Friday, December 23, 2011

Programs for the Week of 12/26

Jean’s Pick of the Week (watch video): The Muslim Jesus: Who knew? And why didn’t we know? The Jesus of the Qur’an and the Hadith is a fascinating figure who points to the Prophet Mohammed in much the same way that John the Baptist points to Jesus. His mother, Maryam, the only woman mentioned by name in the Qur’an, has a chapter all her own, but there is no mention of Joseph. Both traditions share a belief in the Annunciation, the Virgin Birth, the Ascension, the Second Coming and the Day of Judgment. Most Muslims do not believe that Jesus was crucified and rose from the dead, which is, of course, the heart of Christology, but our amazing Muslim scholar, Suleiman Mourad acknowledged that references to both the crucifixion and the resurrection can, in fact, be found in Islamic scriptures, and that their existence had probably been suppressed for polemical reasons. I do believe this was one of our most illuminating Inside Islam programs, however controversial.

Monday: Vikings in the Attic (Encore): What does it mean to grow up Scandianvian? In his new book, Eric Dregni tracks down and explores the significant, and quite often bizarre historic sites, tales, and traditions of Scandinavia’s peculiar colony in the Midwest.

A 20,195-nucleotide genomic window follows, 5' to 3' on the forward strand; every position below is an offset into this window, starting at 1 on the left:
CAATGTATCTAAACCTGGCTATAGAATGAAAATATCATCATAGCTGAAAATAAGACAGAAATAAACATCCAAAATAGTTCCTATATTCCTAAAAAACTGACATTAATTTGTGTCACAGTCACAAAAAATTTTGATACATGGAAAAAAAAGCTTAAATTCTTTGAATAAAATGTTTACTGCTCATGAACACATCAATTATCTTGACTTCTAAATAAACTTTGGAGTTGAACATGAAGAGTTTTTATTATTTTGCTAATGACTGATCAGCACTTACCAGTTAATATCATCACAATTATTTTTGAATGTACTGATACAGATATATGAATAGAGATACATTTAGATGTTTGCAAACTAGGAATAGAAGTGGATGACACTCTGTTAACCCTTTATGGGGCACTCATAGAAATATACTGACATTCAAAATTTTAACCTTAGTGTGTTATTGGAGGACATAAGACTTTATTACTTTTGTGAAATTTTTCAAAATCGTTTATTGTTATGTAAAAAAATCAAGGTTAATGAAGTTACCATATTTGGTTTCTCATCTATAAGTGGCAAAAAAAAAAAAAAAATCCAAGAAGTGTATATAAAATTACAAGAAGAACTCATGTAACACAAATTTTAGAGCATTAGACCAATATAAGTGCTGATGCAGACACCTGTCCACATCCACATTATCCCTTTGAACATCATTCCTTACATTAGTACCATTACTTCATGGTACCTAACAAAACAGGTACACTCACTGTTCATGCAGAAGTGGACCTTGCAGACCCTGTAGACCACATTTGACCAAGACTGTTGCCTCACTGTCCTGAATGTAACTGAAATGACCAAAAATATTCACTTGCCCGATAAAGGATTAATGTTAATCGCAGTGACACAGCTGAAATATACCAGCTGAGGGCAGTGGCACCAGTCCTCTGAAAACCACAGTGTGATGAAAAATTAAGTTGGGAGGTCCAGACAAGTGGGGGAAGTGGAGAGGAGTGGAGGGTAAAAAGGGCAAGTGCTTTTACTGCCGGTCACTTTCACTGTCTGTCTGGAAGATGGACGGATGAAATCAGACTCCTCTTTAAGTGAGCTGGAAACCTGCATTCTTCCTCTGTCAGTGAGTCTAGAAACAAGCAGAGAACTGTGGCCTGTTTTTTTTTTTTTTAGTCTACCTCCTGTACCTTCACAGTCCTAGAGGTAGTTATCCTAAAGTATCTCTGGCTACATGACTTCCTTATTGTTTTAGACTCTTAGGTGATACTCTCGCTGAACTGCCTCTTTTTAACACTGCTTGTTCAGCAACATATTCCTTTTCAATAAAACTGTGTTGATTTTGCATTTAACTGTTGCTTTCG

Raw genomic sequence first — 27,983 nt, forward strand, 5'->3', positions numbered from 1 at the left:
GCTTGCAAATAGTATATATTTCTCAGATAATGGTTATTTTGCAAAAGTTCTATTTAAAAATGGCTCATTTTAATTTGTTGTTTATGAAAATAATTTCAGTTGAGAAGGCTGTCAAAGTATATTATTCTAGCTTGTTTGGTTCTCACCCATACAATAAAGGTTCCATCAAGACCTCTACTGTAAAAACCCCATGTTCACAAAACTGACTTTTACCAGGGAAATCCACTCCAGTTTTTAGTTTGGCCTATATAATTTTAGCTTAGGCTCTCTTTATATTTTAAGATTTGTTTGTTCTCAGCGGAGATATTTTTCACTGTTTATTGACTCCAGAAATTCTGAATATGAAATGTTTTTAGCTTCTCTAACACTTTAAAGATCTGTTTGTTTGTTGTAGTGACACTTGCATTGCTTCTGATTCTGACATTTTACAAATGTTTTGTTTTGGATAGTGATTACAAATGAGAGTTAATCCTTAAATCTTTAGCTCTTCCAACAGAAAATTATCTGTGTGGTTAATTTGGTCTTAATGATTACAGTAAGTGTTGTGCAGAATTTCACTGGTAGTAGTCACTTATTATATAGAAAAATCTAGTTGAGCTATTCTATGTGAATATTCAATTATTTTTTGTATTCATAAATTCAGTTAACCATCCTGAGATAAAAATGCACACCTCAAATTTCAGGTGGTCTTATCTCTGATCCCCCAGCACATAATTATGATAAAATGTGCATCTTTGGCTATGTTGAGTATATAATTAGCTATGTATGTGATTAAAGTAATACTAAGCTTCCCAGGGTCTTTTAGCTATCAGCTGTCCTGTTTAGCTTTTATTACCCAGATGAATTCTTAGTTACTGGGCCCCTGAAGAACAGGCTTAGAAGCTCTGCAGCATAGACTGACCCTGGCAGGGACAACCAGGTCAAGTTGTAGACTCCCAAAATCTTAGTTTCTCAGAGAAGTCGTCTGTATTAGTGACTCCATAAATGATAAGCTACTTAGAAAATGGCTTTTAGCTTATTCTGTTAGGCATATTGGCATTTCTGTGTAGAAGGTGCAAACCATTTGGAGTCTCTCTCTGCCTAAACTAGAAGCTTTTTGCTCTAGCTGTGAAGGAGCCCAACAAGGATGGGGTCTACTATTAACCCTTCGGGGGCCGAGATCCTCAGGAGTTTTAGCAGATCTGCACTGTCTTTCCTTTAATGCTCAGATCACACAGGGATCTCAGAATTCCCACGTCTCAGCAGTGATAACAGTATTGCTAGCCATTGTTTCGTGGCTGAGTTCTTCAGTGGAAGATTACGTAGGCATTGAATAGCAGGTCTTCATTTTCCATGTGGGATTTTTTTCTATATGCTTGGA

Tuesday: The 99 (Encore): What power do superheroes really have? Naif al-Mutawa believes that they can change the world. That’s why he created The 99: superheroes inspired by the 99 attributes of Allah. Together with The 99, Naif is out to fight radical Islam and Western misconceptions about Islam. Ever since, The 99 have teamed up with Superman to fight for a better world, and President Obama has publicly recognized the importance of Naif’s work.

Wednesday: Time for Outrage! (Encore): Stéphane Hessel is many things: former French Resistance leader, concentration camp survivor, diplomat, ambassador, former UN speechwriter, and in 1948, he helped draft the U.N.'s Universal Declaration of Human Rights. In his new book, which has sold more than 4 million copies across the globe, he calls for a return to the ideals that fueled the French Resistance...and for discontented citizens to stand up, get outraged and fight back against injustice.

Thursday: Making an Exit (Encore): Sarah Murray never thought about what would happen to her body after she died until her own father passed away, sending her off on a survey of funeral rites from around the world.

Friday: The Golden-Bristled Boar (Encore): When Jeffrey Greene moved to Burgundy, France, he had no idea he was entering prime boar country. After a neighbor presented him with a gift of half a boar stuffed into a black garbage bag, he became fascinated and began studying the history and lore of "the last ferocious beast of the forest," compiling some interesting recipes along the way.

With a limited staff on hand for the holidays, we’ve chosen to repeat some of our favorite 2011 Here on Earth programs for the coming week.

Happy Christmas to all and to all a good night!


Friday, December 16, 2011

Programs for the Week of 12/19